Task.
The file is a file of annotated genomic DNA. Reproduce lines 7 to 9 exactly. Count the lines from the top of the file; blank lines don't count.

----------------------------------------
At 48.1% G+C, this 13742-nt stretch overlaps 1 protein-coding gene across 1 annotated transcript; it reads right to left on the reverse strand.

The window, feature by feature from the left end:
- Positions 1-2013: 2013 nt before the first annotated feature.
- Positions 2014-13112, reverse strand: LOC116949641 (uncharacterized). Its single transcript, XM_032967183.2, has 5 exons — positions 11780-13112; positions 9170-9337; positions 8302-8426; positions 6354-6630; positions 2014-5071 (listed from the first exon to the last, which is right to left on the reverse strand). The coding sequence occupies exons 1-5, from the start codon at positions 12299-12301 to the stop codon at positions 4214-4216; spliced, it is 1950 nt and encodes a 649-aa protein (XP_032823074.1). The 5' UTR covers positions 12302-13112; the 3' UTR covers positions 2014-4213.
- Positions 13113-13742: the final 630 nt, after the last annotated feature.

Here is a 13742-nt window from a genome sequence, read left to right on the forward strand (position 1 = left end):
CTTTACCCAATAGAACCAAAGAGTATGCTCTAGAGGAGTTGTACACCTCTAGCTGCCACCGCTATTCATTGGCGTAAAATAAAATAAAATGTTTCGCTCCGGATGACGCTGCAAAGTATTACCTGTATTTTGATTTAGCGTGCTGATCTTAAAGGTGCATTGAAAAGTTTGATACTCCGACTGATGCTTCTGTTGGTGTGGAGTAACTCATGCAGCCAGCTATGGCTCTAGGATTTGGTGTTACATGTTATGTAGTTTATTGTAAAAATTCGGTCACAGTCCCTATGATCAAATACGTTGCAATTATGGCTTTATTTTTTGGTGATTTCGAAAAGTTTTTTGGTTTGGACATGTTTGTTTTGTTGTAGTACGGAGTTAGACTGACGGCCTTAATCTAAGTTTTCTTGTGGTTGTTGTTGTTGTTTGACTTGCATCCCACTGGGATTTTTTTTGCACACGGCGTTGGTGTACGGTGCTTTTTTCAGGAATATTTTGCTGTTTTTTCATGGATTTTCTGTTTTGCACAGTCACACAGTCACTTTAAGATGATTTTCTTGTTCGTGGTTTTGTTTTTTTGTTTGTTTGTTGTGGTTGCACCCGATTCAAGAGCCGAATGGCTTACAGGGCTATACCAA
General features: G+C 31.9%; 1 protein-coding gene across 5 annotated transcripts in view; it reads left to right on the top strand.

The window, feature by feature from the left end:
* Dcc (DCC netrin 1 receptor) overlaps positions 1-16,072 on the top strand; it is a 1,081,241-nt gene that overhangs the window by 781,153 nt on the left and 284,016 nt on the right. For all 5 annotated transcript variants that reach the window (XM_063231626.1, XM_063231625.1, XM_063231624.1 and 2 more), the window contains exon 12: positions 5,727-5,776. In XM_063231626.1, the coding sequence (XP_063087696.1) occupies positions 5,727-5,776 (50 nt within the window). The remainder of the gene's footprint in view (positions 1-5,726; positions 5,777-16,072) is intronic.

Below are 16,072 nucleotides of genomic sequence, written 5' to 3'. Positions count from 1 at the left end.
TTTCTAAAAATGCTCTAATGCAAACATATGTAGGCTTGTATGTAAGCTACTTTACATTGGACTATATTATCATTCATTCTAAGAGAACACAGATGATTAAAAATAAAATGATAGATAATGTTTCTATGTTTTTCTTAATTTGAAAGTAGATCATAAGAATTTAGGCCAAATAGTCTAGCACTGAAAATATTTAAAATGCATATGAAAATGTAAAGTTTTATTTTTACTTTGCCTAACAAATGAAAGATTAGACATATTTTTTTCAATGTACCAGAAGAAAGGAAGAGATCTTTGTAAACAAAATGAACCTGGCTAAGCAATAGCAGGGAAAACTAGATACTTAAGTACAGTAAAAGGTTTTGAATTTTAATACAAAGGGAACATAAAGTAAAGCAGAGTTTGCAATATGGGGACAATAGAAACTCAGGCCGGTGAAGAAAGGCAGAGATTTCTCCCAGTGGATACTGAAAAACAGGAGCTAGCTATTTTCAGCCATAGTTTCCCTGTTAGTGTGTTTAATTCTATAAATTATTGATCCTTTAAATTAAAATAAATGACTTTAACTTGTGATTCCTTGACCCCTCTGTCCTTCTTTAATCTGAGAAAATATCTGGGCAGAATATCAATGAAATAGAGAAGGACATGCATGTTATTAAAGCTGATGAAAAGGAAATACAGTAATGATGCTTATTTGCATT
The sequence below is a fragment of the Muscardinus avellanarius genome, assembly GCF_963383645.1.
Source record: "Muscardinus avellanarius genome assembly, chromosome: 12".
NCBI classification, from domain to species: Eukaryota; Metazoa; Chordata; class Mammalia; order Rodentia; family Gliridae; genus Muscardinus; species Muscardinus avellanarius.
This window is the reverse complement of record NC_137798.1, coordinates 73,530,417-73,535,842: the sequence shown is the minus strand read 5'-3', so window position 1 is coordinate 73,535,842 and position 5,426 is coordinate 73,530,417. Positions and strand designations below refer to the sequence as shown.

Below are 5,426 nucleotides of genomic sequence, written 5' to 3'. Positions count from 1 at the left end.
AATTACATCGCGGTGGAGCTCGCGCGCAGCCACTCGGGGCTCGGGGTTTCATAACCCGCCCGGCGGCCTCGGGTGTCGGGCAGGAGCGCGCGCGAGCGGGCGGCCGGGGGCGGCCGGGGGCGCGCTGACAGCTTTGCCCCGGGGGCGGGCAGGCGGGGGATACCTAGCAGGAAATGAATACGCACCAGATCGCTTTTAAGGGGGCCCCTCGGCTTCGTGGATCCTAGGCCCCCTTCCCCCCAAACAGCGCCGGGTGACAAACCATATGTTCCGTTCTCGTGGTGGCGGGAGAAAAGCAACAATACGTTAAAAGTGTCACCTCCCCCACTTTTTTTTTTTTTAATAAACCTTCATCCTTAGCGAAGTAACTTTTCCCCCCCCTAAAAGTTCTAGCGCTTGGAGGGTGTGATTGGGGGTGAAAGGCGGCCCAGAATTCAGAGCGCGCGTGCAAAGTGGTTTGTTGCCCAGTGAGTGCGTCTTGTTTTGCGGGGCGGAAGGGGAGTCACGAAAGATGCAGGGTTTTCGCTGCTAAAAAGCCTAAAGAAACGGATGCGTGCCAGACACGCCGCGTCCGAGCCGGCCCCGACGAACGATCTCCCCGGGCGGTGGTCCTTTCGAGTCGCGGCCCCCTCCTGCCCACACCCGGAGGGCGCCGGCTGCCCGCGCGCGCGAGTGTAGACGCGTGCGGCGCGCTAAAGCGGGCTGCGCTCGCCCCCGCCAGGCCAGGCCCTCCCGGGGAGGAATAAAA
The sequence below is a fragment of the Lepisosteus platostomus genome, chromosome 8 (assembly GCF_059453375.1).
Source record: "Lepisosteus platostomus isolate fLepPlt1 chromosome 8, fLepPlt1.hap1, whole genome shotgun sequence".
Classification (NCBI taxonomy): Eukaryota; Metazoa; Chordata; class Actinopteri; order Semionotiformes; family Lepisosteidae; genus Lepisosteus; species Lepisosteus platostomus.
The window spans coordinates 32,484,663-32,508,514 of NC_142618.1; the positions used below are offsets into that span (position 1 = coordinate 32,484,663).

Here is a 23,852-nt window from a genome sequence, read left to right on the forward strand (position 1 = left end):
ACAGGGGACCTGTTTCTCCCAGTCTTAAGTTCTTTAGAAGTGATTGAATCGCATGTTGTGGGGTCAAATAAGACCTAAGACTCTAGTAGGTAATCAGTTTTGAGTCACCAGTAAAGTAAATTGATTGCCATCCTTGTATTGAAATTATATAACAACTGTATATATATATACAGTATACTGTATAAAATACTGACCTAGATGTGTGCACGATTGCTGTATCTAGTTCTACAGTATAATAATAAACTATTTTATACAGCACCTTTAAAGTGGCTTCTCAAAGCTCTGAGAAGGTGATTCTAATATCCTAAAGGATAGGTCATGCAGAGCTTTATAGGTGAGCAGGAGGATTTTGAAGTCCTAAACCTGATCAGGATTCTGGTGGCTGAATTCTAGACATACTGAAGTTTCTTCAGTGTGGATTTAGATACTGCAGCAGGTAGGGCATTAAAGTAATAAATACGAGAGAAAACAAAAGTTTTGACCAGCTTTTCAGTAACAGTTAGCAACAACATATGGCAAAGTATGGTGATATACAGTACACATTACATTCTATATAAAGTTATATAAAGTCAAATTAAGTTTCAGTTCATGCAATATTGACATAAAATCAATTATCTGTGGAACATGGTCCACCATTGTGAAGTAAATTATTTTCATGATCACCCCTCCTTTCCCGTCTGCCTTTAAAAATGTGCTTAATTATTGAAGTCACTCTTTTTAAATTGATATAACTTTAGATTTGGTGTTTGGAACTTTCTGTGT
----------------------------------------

CTTTACCCAATAGAACCAAAGAGTATGCTCTAGAGGAGTTGTACACCTCTAGCTGCCACCGCTATTCATTGGCGTAAAATAAAATAAAATGTTTCGCTCCGGATGACGCTGCAAAGTATTACCTGTATTTTGATTTAGCGTGCTGATCTTAAAGGTGCATTGAAAAGTTTGATACTCCGACTGATGCTTCTGTTGGTGTGGAGTAACTCATGCAGCCAGCTATGGCTCTAGGATTTGGTGTTACATGTTATGTAGTTTATTGTAAAAATTCGGTCACAGTCCCTATGATCAAATACGTTGCAATTATGGCTTTATTTTTTGGTGATTTCGAAAAGTTTTTTGGTTTGGACATGTTTGTTTTGTTGTAGTACGGAGTTAGACTGACGGCCTTAATCTAAGTTTTCTTGTGGTTGTTGTTGTTGTTTGACTTGCATCCCACTGGGATTTTTTTTGCACACGGCGTTGGTGTACGGTGCTTTTTTCAGGAATATTTTGCTGTTTTTTCATGGATTTTCTGTTTTGCACAGTCACACAGTCACTTTAAGATGATTTTCTTGTTCGTGGTTTTGTTTTTTTGTTTGTTTGTTGTGGTTGCACCCGATTCAAGAGCCGAATGGCTTACAGGGCTATACCAA
General features: G+C 31.9%; 1 protein-coding gene across 5 annotated transcripts in view; it reads left to right on the top strand.

The window, feature by feature from the left end: